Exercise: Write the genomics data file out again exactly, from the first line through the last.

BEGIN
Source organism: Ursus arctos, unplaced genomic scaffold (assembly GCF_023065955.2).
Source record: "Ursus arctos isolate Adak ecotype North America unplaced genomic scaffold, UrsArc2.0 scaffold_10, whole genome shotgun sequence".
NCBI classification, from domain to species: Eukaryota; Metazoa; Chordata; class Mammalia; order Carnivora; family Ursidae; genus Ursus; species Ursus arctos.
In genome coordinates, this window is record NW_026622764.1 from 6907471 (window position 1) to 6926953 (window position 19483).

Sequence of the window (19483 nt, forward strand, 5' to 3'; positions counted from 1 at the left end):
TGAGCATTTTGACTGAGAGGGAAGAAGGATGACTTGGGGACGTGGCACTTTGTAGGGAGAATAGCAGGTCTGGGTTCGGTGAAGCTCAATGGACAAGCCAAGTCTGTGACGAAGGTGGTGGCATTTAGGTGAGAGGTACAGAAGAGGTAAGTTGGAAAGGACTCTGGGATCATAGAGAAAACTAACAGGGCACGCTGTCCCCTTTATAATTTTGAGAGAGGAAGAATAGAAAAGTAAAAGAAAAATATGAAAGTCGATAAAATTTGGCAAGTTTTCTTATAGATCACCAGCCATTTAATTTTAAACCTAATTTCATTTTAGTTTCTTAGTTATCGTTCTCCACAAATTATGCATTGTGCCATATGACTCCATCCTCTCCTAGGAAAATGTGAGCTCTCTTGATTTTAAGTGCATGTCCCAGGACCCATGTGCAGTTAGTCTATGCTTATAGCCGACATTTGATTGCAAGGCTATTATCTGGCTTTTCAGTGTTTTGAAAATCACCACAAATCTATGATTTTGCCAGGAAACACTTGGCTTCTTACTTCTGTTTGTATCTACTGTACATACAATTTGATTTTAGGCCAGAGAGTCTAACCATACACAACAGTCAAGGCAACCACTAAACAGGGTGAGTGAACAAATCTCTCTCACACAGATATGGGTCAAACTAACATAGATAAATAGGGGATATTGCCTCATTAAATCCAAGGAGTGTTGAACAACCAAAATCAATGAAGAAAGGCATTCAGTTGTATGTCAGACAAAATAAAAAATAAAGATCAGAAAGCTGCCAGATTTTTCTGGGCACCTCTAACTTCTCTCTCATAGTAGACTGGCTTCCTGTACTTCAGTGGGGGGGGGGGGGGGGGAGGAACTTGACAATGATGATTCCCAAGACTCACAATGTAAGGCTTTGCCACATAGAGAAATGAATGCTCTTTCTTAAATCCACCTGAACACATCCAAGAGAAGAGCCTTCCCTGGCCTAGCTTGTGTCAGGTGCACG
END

Source organism: Ursus arctos, unplaced genomic scaffold (assembly GCF_023065955.2).
Source record: "Ursus arctos isolate Adak ecotype North America unplaced genomic scaffold, UrsArc2.0 scaffold_10, whole genome shotgun sequence".
NCBI classification, from domain to species: Eukaryota; Metazoa; Chordata; class Mammalia; order Carnivora; family Ursidae; genus Ursus; species Ursus arctos.
In genome coordinates, this window is record NW_026622764.1 from 6907471 (window position 1) to 6926953 (window position 19483).

Sequence of the window (19483 nt, forward strand, 5' to 3'; positions counted from 1 at the left end):
TGAGCATTTTGACTGAGAGGGAAGAAGGATGACTTGGGGACGTGGCACTTTGTAGGGAGAATAGCAGGTCTGGGTTCGGTGAAGCTCAATGGACAAGCCAAGTCTGTGACGAAGGTGGTGGCATTTAGGTGAGAGGTACAGAAGAGGTAAGTTGGAAAGGACTCTGGGATCATAGAGAAAACTAACAGGGCACGCTGTCCCCTTTATAATTTTGAGAGAGGAAGAATAGAAAAGTAAAAGAAAAATATGAAAGTCGATAAAATTTGGCAAGTTTTCTTATAGATCACCAGCCATTTAATTTTAAACCTAATTTCATTTTAGTTTCTTAGTTATCGTTCTCCACAAATTATGCATTGTGCCATATGACTCCATCCTCTCCTAGGAAAATGTGAGCTCTCTTGATTTTAAGTGCATGTCCCAGGACCCATGTGCAGTTAGTCTATGCTTATAGCCGACATTTGATTGCAAGGCTATTATCTGGCTTTTCAGTGTTTTGAAAATCACCACAAATCTATGATTTTGCCAGGAAACACTTGGCTTCTTACTTCTGTTTGTATCTACTGTACATACAATTTGATTTTAGGCCAGAGAGTCTAACCATACACAACAGTCAAGGCAACCACTAAACAGGGTGAGTGAACAAATCTCTCTCACACAGATATGGGTCAAACTAACATAGATAAATAGGGGATATTGCCTCATTAAATCCAAGGAGTGTTGAACAACCAAAATCAATGAAGAAAGGCATTCAGTTGTATGTCAGACAAAATAAAAAATAAAGATCAGAAAGCTGCCAGATTTTTCTGGGCACCTCTAACTTCTCTCTCATAGTAGACTGGCTTCCTGTACTTCAGTGGGGGGGGGGGGGGGGGAGGAACTTGACAATGATGATTCCCAAGACTCACAATGTAAGGCTTTGCCACATAGAGAAATGAATGCTCTTTCTTAAATCCACCTGAACACATCCAAGAGAAGAGCCTTCCCTGGCCTAGCTTGTGTCAGGTGCACG